[Python-ideas] Module aliases and/or "real names"

Nick Coghlan ncoghlan at gmail.com
Sun Jan 9 07:39:24 CET 2011

On Sat, Jan 8, 2011 at 7:06 PM, Ron Adam <rrr at ronadam.com> wrote:
> On 01/06/2011 09:28 PM, Nick Coghlan wrote:
>> My original suggestion was along those lines, but I've come to the
>> conclusion that it isn't sufficiently granular - when existing code
>> tinkers with "__module__" it tends to do it at the object level rather
>> than by modifying __name__ in the module globals.
> What do you mean by *tinkers with "__module__"* ?
> Do you have an example where/when that is needed?

>>> from inspect import getsource
>>> from functools import partial
>>> partial.__module__
>>> getsource(partial)
Traceback (most recent call last):
  File "<stdin>", line 1, in <module>
  File "/usr/lib/python2.6/inspect.py", line 689, in getsource
    lines, lnum = getsourcelines(object)
  File "/usr/lib/python2.6/inspect.py", line 678, in getsourcelines
    lines, lnum = findsource(object)
  File "/usr/lib/python2.6/inspect.py", line 552, in findsource
    raise IOError('could not find class definition')
IOError: could not find class definition

partial is actually implemented in C in the _functools module, hence
the failure of the getsource call. However, it officially lives in
functools for pickling purposes (other implementations aren't obliged
to provide _functools at all), so __module__ is adjusted

The other examples I have been using are the _datetime C acceleration
module and the unittest pseudo-package.

>> 1. Implicit configuration of __module__ attributes is updated to check
>> for a definition of "__import_name__" at the module level. If found,
>> then this is used as the value for the __module__ attribute.
>> Otherwise, __module__ is set to __name__ as usual.
> If __import_name__ is going to match __module__ everywhere else, why not
> just call it __module__ every where?

Because the module level attributes for identifying the module don't
serve the same purpose as the attributes identifying where functions
and classes are defined. That said, calling it "__module__" would
probably work, and make the naming logic a bit more intuitive. The
precedent for that attribute name to refer to a string rather than a
module object was set a long time ago, after all.

> Would __package__ be changed in any way?

To look for __module__ before checking __name__? No, since doing that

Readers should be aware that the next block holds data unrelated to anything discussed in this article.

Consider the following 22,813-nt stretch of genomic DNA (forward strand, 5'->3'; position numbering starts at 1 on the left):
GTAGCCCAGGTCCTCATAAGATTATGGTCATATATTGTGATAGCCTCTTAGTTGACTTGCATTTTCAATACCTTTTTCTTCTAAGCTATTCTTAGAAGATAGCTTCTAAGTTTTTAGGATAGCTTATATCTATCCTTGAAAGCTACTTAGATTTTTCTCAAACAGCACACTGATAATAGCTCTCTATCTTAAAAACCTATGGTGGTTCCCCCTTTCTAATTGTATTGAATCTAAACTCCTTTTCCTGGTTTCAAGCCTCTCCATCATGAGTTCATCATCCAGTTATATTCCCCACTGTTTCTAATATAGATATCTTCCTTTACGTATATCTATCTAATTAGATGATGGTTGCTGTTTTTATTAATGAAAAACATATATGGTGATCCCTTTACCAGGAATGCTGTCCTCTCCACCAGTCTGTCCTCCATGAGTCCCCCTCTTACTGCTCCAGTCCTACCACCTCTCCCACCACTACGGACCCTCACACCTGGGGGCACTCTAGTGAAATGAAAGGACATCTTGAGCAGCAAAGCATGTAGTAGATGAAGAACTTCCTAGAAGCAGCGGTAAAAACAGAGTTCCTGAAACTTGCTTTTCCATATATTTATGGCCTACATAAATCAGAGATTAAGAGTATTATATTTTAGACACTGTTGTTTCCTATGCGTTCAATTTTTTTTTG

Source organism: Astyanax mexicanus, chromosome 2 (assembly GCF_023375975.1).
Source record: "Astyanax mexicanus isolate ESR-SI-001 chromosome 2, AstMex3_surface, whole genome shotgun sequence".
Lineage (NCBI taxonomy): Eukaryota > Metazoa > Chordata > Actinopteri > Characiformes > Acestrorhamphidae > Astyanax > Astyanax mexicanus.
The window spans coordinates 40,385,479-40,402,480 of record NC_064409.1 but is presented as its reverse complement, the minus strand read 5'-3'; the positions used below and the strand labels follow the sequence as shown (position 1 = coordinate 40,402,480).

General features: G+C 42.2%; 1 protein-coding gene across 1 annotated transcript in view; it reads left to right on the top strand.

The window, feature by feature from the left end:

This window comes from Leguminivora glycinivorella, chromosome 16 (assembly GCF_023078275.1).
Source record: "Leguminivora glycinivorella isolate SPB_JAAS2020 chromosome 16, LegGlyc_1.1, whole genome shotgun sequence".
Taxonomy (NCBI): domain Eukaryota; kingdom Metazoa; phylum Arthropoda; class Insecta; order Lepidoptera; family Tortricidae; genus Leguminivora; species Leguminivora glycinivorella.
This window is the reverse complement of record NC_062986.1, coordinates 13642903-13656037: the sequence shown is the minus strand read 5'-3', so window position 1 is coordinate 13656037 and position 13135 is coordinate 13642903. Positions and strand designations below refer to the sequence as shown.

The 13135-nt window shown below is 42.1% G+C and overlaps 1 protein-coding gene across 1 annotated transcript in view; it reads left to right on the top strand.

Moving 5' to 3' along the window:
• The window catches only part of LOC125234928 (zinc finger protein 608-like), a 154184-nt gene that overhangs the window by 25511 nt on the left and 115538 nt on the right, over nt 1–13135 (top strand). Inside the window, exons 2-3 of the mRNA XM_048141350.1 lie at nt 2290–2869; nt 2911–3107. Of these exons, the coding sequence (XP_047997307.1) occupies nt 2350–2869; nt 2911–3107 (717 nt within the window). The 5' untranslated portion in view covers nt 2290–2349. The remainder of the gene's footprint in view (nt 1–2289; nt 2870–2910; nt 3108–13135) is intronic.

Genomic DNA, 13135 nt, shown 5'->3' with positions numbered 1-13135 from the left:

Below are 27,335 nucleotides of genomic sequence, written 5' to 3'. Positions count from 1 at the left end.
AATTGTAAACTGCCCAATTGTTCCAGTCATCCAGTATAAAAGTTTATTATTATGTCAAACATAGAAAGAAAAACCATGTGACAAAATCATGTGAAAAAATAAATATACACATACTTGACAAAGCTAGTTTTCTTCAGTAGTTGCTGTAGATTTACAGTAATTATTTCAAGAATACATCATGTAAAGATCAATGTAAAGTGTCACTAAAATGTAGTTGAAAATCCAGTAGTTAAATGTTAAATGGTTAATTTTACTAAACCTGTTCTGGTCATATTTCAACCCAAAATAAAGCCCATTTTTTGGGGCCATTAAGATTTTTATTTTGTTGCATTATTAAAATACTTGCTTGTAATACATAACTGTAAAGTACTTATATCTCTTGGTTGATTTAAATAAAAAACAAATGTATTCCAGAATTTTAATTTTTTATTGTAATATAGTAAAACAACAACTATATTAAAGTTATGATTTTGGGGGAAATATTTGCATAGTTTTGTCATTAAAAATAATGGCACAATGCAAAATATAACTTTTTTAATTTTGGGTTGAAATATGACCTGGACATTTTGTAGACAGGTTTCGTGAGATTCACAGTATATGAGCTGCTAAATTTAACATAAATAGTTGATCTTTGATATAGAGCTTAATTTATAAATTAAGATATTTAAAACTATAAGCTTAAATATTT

would make it unnecessarily difficult to use relative imports inside

>> 2. Any code that currently sets a __module__ attribute (i.e. function
>> and class definitions) will also set an __impl_module__ attribute.
>> This attribute will always be set to the value of __name__.
> So we will have:  __package__, __module__, __import_name__, __impl_name__,
>  and if you also include __file__ and __path__, that makes six different
> attributes for describing where something came from.
> I don't know about you, but this bothers me a bit. :-/

It bothers me a lot, since I probably could have avoided at least some
of it by expanding the scope of PEP 366. However, it does help to
split them out into the different contexts and look at how each of
them are used, since it makes it clear that there are a lot of
attributes because there is a fair bit of information that is used in
different ways.

Module level attributes relating to location in the external environment:
  __file__: typically refers to a source file, but is not required to
(see PEP 302)
  __path__: package attribute used to identify the directory (or
directories) searched for submodules
  __loader__: PEP 302 loader reference (may not exist for ordinary
filesystem imports)
  __cached__: if it exists, refers to a compiled bytecode file (see PEP 3149)

  It is important to understand that ever since PEP 302, *there is no
loader independent mapping* between any of these external environment
related attributes and the module namespace. Some Python standard
library code (i.e. multiprocessing) currently assumes such a mapping
exists and it is broken on windows right now as a direct result of
that incorrect assumption (other code explicitly disclaims support for
PEP 302 loaded modules and only works with actual files and

Module level attributes relating to location within the module namespace:
  __name__: actual name of current module in the current interpreter
instance. Best choice for introspection of the current interpreter.